DAILY DARE: Draw a self portrait of yourself. Draw arrows and write in what you think God thought of when He made you or what you think He loves about you. (i.e. I have satellite ears – so I might say “Big ears to hear the trouble the kids are getting in down the hall 🙂 I will share my portrait with you tomorrow. I hope you’ll share yours too! 🙂 I hope today’s dare helps you to see yourself the way God sees you (and the way I see you too) – equipped to do what He has called you to do! Someone to be proud of!

12 thoughts on “Daily Dare: 40 Days to a Radical Life

  1. Oh my, really, draw a picture of myself? I had a colleague that like me hated it when we used to have to put name tags on when we attended meetings. She always put Elizabeth Taylor on hers and after a while I started that too. I’m not even sure I could draw a decent likeness of her. As for what God thought when He made me, I think He’s probably still scratching His head and wondering about that Himself. I can’t wait to see what you post tomorrow, missy. Hugs, Mrs. Notgonnatakethisdareberry
    PS. Yes, I do know that I’m an old pooper!

    • Good morning, Elizabeth Taylor! lol 🙂 That’s too cute! But dare I say that you could be the blonde version. 🙂

      I’m not a very good artist either. 🙂 I laughed out loud at your name today and your PS. lol 🙂

      • Ah, an obvious flaw in my name choice! Perhaps, I should be a Betty Grable or Goldie Hawn instead, huh?! I’m so glad I make you laugh because you make me laugh too and laughter is good for the body and soul. Hugs, Mrs. Bettyberry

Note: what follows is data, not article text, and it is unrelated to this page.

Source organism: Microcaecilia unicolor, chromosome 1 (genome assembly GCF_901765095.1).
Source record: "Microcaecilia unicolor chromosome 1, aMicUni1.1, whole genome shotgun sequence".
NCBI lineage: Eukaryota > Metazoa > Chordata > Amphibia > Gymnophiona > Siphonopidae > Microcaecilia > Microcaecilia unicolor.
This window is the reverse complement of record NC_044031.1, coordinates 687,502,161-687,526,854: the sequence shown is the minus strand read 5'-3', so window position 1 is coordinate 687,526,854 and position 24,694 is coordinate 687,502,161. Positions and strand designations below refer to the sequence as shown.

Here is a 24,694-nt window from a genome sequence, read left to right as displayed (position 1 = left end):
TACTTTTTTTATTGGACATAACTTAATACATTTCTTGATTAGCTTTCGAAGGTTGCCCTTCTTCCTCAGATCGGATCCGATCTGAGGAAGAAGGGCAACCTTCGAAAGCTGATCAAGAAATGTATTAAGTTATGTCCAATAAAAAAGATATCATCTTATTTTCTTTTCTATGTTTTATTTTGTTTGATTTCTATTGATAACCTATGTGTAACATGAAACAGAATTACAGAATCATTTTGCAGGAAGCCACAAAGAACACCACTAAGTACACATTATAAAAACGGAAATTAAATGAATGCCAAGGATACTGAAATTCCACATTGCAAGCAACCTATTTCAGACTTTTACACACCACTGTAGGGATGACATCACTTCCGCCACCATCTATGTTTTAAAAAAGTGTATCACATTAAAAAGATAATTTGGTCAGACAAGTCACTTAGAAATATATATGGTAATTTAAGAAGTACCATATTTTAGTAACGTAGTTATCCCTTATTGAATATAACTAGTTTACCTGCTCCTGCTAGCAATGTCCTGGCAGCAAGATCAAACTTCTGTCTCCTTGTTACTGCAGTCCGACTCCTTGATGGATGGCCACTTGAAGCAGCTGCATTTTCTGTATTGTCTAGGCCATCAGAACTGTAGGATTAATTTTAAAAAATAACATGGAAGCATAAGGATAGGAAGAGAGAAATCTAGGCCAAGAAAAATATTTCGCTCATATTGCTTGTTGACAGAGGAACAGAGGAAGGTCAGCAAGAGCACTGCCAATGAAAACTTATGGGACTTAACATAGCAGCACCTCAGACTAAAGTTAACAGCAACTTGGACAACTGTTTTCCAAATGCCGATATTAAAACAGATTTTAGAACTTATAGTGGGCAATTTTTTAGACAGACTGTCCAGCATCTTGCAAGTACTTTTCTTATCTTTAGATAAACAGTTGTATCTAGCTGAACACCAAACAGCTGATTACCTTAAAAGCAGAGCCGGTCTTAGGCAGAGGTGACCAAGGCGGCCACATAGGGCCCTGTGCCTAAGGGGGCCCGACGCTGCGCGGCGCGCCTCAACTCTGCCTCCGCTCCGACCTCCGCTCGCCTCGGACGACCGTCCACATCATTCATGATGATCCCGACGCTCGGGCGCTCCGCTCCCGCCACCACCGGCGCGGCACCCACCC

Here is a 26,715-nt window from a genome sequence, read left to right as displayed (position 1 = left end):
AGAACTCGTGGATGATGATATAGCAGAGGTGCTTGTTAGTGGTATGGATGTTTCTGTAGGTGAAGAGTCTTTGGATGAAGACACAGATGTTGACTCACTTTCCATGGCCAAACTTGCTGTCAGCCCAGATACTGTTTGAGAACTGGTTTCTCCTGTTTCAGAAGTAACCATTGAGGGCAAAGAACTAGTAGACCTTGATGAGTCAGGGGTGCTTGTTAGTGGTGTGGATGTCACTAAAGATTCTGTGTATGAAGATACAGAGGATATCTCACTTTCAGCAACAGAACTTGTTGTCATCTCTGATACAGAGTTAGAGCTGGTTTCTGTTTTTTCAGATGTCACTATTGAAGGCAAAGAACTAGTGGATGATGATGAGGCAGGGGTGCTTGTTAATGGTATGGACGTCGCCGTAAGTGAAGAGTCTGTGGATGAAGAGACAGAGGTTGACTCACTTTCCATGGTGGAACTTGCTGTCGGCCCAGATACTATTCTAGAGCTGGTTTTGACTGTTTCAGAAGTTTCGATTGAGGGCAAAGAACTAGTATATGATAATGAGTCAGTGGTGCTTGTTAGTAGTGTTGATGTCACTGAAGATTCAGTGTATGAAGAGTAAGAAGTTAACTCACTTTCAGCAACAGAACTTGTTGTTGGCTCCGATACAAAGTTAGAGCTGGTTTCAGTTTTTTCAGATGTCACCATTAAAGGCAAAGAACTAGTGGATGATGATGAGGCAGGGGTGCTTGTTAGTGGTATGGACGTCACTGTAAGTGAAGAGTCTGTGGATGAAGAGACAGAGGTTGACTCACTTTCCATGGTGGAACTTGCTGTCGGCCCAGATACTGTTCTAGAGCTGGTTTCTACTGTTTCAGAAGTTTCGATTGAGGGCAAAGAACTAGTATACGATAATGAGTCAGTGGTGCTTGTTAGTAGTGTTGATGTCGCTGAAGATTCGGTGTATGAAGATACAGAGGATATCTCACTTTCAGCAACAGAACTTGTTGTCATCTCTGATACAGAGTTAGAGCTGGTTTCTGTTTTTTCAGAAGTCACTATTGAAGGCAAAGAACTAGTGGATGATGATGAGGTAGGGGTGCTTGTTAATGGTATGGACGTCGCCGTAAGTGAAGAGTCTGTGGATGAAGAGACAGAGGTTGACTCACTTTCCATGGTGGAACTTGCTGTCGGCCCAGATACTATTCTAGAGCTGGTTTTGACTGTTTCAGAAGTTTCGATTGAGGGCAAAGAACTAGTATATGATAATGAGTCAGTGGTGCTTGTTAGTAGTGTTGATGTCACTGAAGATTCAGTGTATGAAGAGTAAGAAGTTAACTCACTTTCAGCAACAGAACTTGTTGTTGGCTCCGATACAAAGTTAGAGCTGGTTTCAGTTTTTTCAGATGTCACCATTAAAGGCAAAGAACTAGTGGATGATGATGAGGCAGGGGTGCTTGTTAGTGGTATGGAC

• Oh, dahling! 🙂 I’m going to go with Betty Grable because YES you do look like her!! I LOVE hollywood from when it was so glamorous and classic. So Mrs. Bettyberry all the way! 🙂

        And I’m glad I make you giggle. We have something else in common. 🙂

      • Well, dahling, I kind of liked the Betty Grable idea too because like you I loved (and am old enough to remember) the glamorous and classic Hollywood era. I was born in 1942 in Los Angeles and actually grew up in Long Beach, California, which is not all that far from Hollywood. My dad was shipped over seas the day after I was born and Betty Grable was the poster girl for many of the soldiers who fought in WWII. So, by George, Mrs. Bettyberry it is! I’m so glad we settled on that. Now I can’t wait to go somewhere again where they insist on a name tag. My friend who always used to be Elizabeth Taylor would have loved that and we’d have gotten lots of laughs out of it, and teachers always need something to laugh about. Okay, missy, I’m off to do fairy things for the day. Have a good and blessed. Love, Mrs. Grableberry (AKA Mrs. Fairyberry)

  2. I just thought of something. Until I was quite mature, lets say, I kept wondering what it was that I wanted to be when I grew up. Then one day in my 60’s I realized it was a good fairy. I really wanted to be a good fairy and so I find ways now to be just that. So do you think God creates people to be good fairies??? Mrs. Sillyberry